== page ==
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13/05/2024 News

Nicolas Lapierre : “In Endurance racing, I like the fact that everyone in the team plays a decisive role in the final outcome”

Paris, May 13th 2024 - Nicolas Pierre has enjoyed a successful career in Endurance racing, spending the majority of his fifteen years in the sport with TotalEnergies-backed teams, for which he is one of the most loyal standard bearers. Ahead of round three of the FIA World Endurance Championship at Spa-Francorchamps, the Alpine Endurance Team driver and Team Principal of COOL Racing, his own outfit, talked to us about his love of the sport.

You have been competing in Endurance racing for more than fifteen years. What do you think about how it has changed?

Seeing all these manufacturers return to the championship after having abandoned it for a while is very satisfying and it’s a great pleasure to be involved. All the more so as we’re talking about some highly prestigious manufacturers. The cars are very nice to look at from the outside and they’re very enjoyable to drive when sat behind the wheel. When you’re competing, you’re always up against several manufacturers and great cars driven by top-level drivers, so it’s really enjoyable and I say that as a fan of Endurance racing.

How do explain the sport’s renewed popularity?

The new regulations have enabled manufacturers to develop cars with a hybrid system, with slightly more controlled costs. The regulations have been very intelligently designed and that in itself is appealing. I think that explains the enthusiasm of the manufacturers, who see it not only as an exciting form of racing, held in a prestigious setting with the FIA world championship and the 24 Hours of Le Mans, but also the perfect laboratory for developing and testing new technologies. I also think that the more manufacturers there are, the more attractive it becomes, so there is something of a snowball effect and that is how we have ended up with twenty-odd Hypercars entered at Le Mans, which is fairly incredible.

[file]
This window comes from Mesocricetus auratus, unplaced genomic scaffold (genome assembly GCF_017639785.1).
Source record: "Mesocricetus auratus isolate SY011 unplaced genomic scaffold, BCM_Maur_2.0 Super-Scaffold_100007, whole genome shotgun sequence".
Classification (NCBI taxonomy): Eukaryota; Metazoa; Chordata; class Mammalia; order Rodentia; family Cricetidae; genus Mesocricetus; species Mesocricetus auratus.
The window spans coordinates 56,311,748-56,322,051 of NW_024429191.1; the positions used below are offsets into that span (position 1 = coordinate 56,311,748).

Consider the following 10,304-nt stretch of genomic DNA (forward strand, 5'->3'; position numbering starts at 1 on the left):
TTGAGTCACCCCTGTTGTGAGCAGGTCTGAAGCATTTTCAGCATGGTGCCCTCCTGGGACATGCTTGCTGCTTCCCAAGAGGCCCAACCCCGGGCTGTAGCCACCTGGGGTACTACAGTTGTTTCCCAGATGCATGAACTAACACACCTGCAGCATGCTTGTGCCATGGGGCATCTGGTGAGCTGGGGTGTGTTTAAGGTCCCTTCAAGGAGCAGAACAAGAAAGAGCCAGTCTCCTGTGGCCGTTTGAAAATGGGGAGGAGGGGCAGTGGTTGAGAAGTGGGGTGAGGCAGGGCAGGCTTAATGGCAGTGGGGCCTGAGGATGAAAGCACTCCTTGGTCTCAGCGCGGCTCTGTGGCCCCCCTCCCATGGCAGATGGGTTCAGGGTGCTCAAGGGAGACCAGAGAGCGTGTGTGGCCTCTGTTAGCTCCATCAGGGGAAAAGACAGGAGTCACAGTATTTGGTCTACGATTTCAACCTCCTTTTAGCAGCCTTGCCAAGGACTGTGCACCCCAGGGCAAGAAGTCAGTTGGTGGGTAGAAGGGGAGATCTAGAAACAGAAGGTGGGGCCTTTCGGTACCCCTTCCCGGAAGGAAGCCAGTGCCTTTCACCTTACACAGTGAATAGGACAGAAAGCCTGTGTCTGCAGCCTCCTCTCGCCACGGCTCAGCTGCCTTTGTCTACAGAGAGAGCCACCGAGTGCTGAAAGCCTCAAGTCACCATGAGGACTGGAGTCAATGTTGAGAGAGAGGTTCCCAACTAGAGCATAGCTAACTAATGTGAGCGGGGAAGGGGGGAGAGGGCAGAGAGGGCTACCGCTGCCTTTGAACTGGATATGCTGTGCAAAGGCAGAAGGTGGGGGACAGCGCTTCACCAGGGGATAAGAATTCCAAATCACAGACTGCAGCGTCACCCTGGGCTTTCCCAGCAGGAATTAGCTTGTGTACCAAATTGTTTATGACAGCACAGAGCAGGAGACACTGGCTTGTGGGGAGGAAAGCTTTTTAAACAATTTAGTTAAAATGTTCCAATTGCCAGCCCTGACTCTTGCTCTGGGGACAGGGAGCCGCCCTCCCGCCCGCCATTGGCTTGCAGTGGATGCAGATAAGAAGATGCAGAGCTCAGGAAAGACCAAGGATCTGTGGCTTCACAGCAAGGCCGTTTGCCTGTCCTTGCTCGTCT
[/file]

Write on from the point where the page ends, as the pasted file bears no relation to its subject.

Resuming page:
You describe yourself as a fan of Endurance racing. What do you like about this category?

What I like more than anything is that it is about sharing, the fact that there are several drivers who contribute to the car’s result and having an entire team involved, who play a decisive role too. During a 24-hour endurance race, there are lot of changes: tyres, strategy and sometimes parts, so everyone in the team really has a very important role. Team spirit and togetherness is absolutely vital. This type of racing suits me best. I was lucky enough to compete in single-seater racing and I really enjoyed the racing side of things, but outside of the car, it’s true that it was a bit frustrating for me because it was really individualistic, everyone up against each other. I feel more at home with the approach in Endurance racing.

You spent last season developing the Alpine A424. Is this behind-the-scenes work an aspect of the sport that you enjoy?

Definitely. In fact, it’s one of my favourite periods. I have done it for several manufacturers and it’s something I find exciting. I love the technical side of things, so I really enjoy the period where you review several parts and different philosophies, to try and get the best out of the car. It’s also a special time shared with various members of the team, whether that’s the designers of the car, the people that produce it, the guys assembling or the ones in charge of running it. You really get an overall view of the entire project.

What is the main difficulty when you switch from single-seater to Endurance racing like Mick Schumacher, your team-mate, and how do you think he is doing thus far?